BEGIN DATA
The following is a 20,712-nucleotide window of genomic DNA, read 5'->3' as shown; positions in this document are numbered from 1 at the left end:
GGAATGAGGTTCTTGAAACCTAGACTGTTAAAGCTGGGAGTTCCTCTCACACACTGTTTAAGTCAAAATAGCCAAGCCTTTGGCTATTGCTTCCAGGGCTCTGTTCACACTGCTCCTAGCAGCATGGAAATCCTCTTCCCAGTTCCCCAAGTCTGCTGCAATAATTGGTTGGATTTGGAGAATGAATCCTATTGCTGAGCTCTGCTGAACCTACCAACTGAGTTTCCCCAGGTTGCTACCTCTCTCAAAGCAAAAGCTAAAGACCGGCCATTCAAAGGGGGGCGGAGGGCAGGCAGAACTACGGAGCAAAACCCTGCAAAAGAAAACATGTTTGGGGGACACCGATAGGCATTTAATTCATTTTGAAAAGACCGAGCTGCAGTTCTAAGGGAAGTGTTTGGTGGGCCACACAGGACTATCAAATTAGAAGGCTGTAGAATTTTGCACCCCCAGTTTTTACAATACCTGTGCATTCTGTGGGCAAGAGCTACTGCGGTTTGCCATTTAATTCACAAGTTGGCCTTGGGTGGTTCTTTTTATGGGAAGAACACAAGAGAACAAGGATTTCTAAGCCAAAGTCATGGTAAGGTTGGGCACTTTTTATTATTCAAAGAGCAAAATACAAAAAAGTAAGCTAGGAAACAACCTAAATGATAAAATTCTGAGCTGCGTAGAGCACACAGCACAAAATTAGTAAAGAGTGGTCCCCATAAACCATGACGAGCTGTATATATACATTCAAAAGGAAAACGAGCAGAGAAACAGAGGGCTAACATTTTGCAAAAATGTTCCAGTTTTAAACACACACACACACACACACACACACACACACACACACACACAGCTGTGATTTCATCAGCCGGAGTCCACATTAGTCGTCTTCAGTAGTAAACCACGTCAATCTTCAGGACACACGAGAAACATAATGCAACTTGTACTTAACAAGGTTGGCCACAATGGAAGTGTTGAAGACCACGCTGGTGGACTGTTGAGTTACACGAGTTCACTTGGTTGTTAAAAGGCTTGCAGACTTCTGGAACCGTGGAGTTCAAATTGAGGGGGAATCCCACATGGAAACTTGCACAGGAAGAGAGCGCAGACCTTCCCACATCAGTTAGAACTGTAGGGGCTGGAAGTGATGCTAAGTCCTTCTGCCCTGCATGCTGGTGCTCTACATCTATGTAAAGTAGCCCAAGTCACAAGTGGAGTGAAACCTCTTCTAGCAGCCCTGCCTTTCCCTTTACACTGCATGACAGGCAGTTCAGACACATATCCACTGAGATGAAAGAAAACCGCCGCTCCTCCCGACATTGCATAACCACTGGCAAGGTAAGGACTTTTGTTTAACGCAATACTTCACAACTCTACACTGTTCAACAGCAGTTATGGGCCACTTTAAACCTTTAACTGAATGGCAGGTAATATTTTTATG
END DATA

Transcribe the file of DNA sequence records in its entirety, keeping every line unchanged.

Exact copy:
The following is a 20,712-nucleotide window of genomic DNA, read 5'->3' as shown; positions in this document are numbered from 1 at the left end:
GGAATGAGGTTCTTGAAACCTAGACTGTTAAAGCTGGGAGTTCCTCTCACACACTGTTTAAGTCAAAATAGCCAAGCCTTTGGCTATTGCTTCCAGGGCTCTGTTCACACTGCTCCTAGCAGCATGGAAATCCTCTTCCCAGTTCCCCAAGTCTGCTGCAATAATTGGTTGGATTTGGAGAATGAATCCTATTGCTGAGCTCTGCTGAACCTACCAACTGAGTTTCCCCAGGTTGCTACCTCTCTCAAAGCAAAAGCTAAAGACCGGCCATTCAAAGGGGGGCGGAGGGCAGGCAGAACTACGGAGCAAAACCCTGCAAAAGAAAACATGTTTGGGGGACACCGATAGGCATTTAATTCATTTTGAAAAGACCGAGCTGCAGTTCTAAGGGAAGTGTTTGGTGGGCCACACAGGACTATCAAATTAGAAGGCTGTAGAATTTTGCACCCCCAGTTTTTACAATACCTGTGCATTCTGTGGGCAAGAGCTACTGCGGTTTGCCATTTAATTCACAAGTTGGCCTTGGGTGGTTCTTTTTATGGGAAGAACACAAGAGAACAAGGATTTCTAAGCCAAAGTCATGGTAAGGTTGGGCACTTTTTATTATTCAAAGAGCAAAATACAAAAAAGTAAGCTAGGAAACAACCTAAATGATAAAATTCTGAGCTGCGTAGAGCACACAGCACAAAATTAGTAAAGAGTGGTCCCCATAAACCATGACGAGCTGTATATATACATTCAAAAGGAAAACGAGCAGAGAAACAGAGGGCTAACATTTTGCAAAAATGTTCCAGTTTTAAACACACACACACACACACACACACACACACACACACACACACAGCTGTGATTTCATCAGCCGGAGTCCACATTAGTCGTCTTCAGTAGTAAACCACGTCAATCTTCAGGACACACGAGAAACATAATGCAACTTGTACTTAACAAGGTTGGCCACAATGGAAGTGTTGAAGACCACGCTGGTGGACTGTTGAGTTACACGAGTTCACTTGGTTGTTAAAAGGCTTGCAGACTTCTGGAACCGTGGAGTTCAAATTGAGGGGGAATCCCACATGGAAACTTGCACAGGAAGAGAGCGCAGACCTTCCCACATCAGTTAGAACTGTAGGGGCTGGAAGTGATGCTAAGTCCTTCTGCCCTGCATGCTGGTGCTCTACATCTATGTAAAGTAGCCCAAGTCACAAGTGGAGTGAAACCTCTTCTAGCAGCCCTGCCTTTCCCTTTACACTGCATGACAGGCAGTTCAGACACATATCCACTGAGATGAAAGAAAACCGCCGCTCCTCCCGACATTGCATAACCACTGGCAAGGTAAGGACTTTTGTTTAACGCAATACTTCACAACTCTACACTGTTCAACAGCAGTTATGGGCCACTTTAAACCTTTAACTGAATGGCAGGTAATATTTTTATG